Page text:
1Choose your room
Your room, ideally, should have non-reflective walls and lots of nice stuff to scatter the sound, it won’t be square and will have sloping ceilings and walls. All of these factors will stop reflections building up, interacting with one another and causing acoustic chaos. It’s the ideal scenario, but we also know that most of us live in the real world (and not Real World studios) where you’ll be using a room with equal-sized walls – or at least one that is rectangular – and which is not designed to be a recording space. So, if you can’t build from the ground up, don’t worry – more advice inbound…
2Do the basics
First, there are some basics to making your room better acoustically. You essentially want to deaden your room – but not completely – with some absorbent materials. Try a sofa against the back wall behind the listener and put books on shelves and curtains over any large windows. Don’t use egg cartons: they don’t work as well as cheap acoustic diffusers. Don’t worry if one wall or ceiling is particularly reflective, as long as the opposite surface is absorbent (the floor having a thick carpet facing up to a clean ceiling, for example). The idea is to get the reflection down but not out; you want the room to have a sound, but not be too lively. See point 7.
If you can, place your monitors flush into your wall to avoid any reflections. This can obviously be impractical in a small-room scenario, so for typical two-way speakers, try 70-90cm away. Monitors often come with instructions as to how far away from the wall they work best and some even come with compensation dip switches if you need to position them closer than this recommended distance. They should also be placed in a symmetrical acoustic space, each equally placed on the same stands, on a shelf or on rubber feet (to reduce vibration – IsoAcoustics’ ISO-Pucks are good for this). Don’t place them on different surfaces, otherwise your imaging and response may be affected.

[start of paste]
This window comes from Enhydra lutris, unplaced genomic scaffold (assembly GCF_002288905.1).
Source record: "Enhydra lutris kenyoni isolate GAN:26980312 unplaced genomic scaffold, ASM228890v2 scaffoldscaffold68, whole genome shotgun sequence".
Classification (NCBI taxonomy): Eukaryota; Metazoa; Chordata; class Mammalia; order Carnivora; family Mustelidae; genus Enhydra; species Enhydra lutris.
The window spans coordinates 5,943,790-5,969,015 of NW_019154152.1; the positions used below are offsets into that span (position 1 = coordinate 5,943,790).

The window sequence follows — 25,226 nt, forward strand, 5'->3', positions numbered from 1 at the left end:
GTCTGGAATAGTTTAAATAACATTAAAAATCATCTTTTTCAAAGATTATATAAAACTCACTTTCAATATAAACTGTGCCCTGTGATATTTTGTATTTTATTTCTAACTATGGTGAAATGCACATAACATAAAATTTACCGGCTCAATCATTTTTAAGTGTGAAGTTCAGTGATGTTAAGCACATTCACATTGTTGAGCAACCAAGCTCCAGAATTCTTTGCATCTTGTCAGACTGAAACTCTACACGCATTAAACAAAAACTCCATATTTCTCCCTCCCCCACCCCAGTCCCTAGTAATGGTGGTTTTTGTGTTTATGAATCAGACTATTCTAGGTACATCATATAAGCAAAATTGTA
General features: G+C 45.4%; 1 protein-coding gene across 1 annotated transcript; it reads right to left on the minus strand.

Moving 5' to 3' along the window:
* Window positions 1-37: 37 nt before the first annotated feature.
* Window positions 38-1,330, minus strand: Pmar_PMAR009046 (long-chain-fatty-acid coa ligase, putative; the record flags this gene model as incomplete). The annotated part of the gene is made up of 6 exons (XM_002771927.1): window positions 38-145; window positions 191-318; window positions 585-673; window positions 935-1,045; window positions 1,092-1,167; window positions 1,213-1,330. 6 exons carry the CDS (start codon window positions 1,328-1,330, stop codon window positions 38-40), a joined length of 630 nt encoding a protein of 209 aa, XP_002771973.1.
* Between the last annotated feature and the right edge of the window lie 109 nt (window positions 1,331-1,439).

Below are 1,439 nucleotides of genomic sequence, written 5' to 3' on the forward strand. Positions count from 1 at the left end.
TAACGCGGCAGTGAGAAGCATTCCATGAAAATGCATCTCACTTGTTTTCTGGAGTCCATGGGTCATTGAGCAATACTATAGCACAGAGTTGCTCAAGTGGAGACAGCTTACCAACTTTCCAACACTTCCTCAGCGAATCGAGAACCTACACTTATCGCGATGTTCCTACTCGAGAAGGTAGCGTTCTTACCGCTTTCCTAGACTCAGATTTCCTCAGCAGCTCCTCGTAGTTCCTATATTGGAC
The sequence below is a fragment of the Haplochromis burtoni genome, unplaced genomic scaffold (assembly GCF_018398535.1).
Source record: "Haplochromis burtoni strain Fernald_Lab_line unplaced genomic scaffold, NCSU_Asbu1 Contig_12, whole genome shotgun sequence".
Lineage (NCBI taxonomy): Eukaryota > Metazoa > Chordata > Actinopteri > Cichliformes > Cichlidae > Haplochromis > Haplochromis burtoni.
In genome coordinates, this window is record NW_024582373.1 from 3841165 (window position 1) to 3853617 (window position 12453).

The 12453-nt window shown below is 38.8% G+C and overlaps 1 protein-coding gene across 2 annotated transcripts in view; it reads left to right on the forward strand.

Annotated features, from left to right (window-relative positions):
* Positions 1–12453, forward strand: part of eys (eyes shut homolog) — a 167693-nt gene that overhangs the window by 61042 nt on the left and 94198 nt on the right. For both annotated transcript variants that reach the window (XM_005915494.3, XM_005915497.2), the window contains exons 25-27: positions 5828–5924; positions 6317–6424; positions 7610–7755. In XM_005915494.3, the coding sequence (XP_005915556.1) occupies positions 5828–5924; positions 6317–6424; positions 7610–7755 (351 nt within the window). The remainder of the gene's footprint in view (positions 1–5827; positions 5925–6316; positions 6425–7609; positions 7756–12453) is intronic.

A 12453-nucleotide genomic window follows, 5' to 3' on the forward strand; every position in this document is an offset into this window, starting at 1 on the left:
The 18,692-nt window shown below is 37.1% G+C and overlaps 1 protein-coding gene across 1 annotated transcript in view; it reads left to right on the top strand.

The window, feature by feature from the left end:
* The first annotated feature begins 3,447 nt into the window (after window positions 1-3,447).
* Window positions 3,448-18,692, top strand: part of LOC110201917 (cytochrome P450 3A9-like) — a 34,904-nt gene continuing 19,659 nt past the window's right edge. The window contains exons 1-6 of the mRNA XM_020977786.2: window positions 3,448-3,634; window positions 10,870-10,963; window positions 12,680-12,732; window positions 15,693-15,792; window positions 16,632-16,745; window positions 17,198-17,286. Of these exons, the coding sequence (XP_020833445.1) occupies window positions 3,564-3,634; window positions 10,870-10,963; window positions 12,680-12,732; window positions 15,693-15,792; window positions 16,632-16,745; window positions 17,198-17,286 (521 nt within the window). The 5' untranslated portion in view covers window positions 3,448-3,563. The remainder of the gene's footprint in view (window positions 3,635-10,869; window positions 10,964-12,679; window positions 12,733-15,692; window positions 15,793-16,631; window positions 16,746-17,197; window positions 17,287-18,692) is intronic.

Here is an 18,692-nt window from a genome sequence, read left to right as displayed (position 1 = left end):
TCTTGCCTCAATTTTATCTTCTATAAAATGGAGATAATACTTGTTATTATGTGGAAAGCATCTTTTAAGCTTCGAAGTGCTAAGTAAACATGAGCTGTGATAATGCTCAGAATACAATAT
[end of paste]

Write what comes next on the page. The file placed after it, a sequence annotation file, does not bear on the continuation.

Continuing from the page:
4Position yourself carefully
Make sure that you’re positioned within your studio environment correctly. Some leading engineers advocate the 38 per cent rule, that is sitting 38 per cent of the room length away from the front wall. Never sit against the back wall… and use your measurements from tip 5 to identify a flat zone. Make sure that you’re sitting the same distance from your monitors as they are from one another – two metres is a good start – making up a perfect triangle. Your monitors should be at head height, with the tweeters pointing at your ears, so actually this makes the third point of the triangle slightly behind your head – experiment, moving your head slightly forward and back.
5Find any problems
Cheaper software solutions require a standard omni-directional pencil mic to capture the room’s measurements. Some of these include the free Mac and PC Room EQ Wizard or the currently Mac-only RØDE FuzzMeasure 4. They measure your frequency response and more. The flatter the response the better, and any notches must be dealt with or compensated for. They might also measure and reveal standing-wave modes, where certain wavelengths get reinforced at certain points – and flutter echoes, the kind of resonance developed by higher-frequency reflections.
6It’s not just about frequency